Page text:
Two maiden aunts, three estranged brothers, four cops and thirteen dead bodies, all in one charming Victorian house. What else do you need for an evening of riotous comedy? Maui OnStage has brought the classic comedy to life once again. Directed by Steven Dascoulias, the show opened last Friday at the Historic Iao Theater and shows again this weekend and the next.
Even before the lights went up, I was drawn into the world of the play. The beautiful set, designed by Caro Walker, evoked the warmth, charm and hospitality of a Victorian living room, complete with gorgeous woodwork, textured blue walls, rugs, china, copper pots, flowery drapes and, of course, lace.
The genteel setting makes an ironic backdrop to the chaos that ensues. The characters entangle themselves in a convoluted game in which no one can agree on the rules, creating ample opportunity for the show to poke fun at everything from religion to law enforcement to the theater itself.
Barbara Sedano (left) and Joyce Romero are the lethal Brewster sisters.
The mayhem begins with the Brewster sisters, Abby (Barbara Sedano) and Martha (Joyce Romero), well-meaning but simple-minded spinsters who would (literally) kill for the chance to bring comfort and happiness. Sedano is wonderful as the anxious do-gooder, fluttering around the stage like a fussy hen. Romero's deadpan delivery is spot-on - even her most absurd pronouncements come with unwavering sincerity.
Vinnie Linares is Teddy Brewster, their addled nephew who's under the impression he's Teddy Roosevelt. His abrupt outbursts and ridiculous mannerisms make him fun to watch.
Teddy's brother Mortimer Brewster (Mark Bolden) is a smooth-talking theater critic who tries to clean up his relatives' mess but ends up caught in the middle of it. Bolden is strongest in the scenes with his fiancee, Elaine Harper (Hana Valle), where he displays a mix of self-centered carelessness and addictive charm. Valle, with her milky skin, bright eyes and dark shiny curls, is the innocent but eager ingenue.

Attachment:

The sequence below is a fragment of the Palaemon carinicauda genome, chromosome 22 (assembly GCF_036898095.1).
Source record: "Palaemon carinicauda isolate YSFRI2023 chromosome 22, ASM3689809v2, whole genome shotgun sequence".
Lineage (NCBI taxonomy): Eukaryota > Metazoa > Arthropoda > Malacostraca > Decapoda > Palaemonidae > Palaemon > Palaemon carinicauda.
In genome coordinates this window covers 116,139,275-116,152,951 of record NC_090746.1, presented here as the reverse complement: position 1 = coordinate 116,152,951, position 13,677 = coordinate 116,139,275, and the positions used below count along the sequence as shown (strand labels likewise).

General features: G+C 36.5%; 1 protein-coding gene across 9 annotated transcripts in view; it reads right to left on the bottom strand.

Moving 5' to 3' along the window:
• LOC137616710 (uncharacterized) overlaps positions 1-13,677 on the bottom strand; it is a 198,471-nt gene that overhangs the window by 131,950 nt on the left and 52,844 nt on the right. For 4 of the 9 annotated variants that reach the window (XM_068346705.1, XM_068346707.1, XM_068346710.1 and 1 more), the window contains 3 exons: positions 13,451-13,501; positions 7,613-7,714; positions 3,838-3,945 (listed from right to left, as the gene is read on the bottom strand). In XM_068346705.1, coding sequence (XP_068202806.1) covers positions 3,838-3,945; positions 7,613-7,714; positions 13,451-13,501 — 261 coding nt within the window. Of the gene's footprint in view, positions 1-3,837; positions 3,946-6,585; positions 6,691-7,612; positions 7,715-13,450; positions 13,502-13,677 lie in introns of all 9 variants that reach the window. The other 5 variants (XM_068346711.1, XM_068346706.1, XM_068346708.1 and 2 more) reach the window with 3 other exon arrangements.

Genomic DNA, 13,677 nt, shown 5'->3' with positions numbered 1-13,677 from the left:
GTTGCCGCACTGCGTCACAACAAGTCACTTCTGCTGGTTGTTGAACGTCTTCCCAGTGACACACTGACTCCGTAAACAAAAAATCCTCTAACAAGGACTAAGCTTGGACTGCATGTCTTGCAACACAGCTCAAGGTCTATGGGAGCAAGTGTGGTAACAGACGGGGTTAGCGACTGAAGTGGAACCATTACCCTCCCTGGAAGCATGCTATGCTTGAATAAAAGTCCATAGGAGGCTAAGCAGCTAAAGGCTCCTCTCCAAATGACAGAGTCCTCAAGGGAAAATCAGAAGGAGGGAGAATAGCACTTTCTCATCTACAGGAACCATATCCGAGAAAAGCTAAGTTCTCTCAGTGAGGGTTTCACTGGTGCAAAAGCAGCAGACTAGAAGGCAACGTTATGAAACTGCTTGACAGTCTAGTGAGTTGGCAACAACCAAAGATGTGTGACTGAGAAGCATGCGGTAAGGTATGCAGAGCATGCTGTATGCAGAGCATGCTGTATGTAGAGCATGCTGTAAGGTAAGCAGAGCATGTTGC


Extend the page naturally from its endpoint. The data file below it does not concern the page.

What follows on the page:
* "Arsenic and Old Lace" plays at 7:30 p.m. Fridays and Saturdays and 3 p.m. Sundays through Oct. 24. Tickets are $15, $18 and $40. Cafe o' Lei has $40 dinner packages available by calling 244-8680. For play tickets, call the Maui OnStage box office at 242-6969 or visit www. mauionstage.com.
Jonathan Brewster (Paul Janes-Brown), the deranged brother of Mortimer and Teddy, is easily the most commanding, and menacing, presence onstage. His deathly pallor, towering height and slow, lurching movements evoke Frankenstein's monster. Norman Halip plays Jonathan's accomplice, the beleaguered plastic surgeon Dr. Einstein.
Eric Molina is great as Officer O'Hara, the policeman-playwright who energetically puts the cast to sleep with a play-by-play of his script. As Lieutenant Rooney, Greg Cotton commands the stage with dry sarcasm and perfect timing. Allen Cohen and Ikaika Ahina play the ineffectual Officers Brophy and Klein, Dascoulias is the scrupulous reverend, Dr. Harper, and the adaptable Charlie Dungans plays both Mr. Gibbs and Mr. Witherspoon, two victims of the Brewster sisters' "charity."
This impressive cast makes the most of a hilarious script. There were occasional gaps between lines and moments when the pace could have been quicker at the performance I saw, especially since the play is three acts long, but even so, there's a laugh a minute.
The production team consists of stage manager Andrea Finkelstein, lighting designer Joe Spangler, assistant stage manager and props manager Vicki Sparkman, master carpenter Michael Lewis, set designer and technical director Caro Walker, sound engineer Dawn Harper, costume designer Lynda Timm and production manager Dascoulias.
Part murder mystery, part social commentary and wholly ridiculous, "Arsenic and Old Lace" is a show to see and remember.
* Contact guest reviewer Mirabel Bradley at firstname.lastname@example.org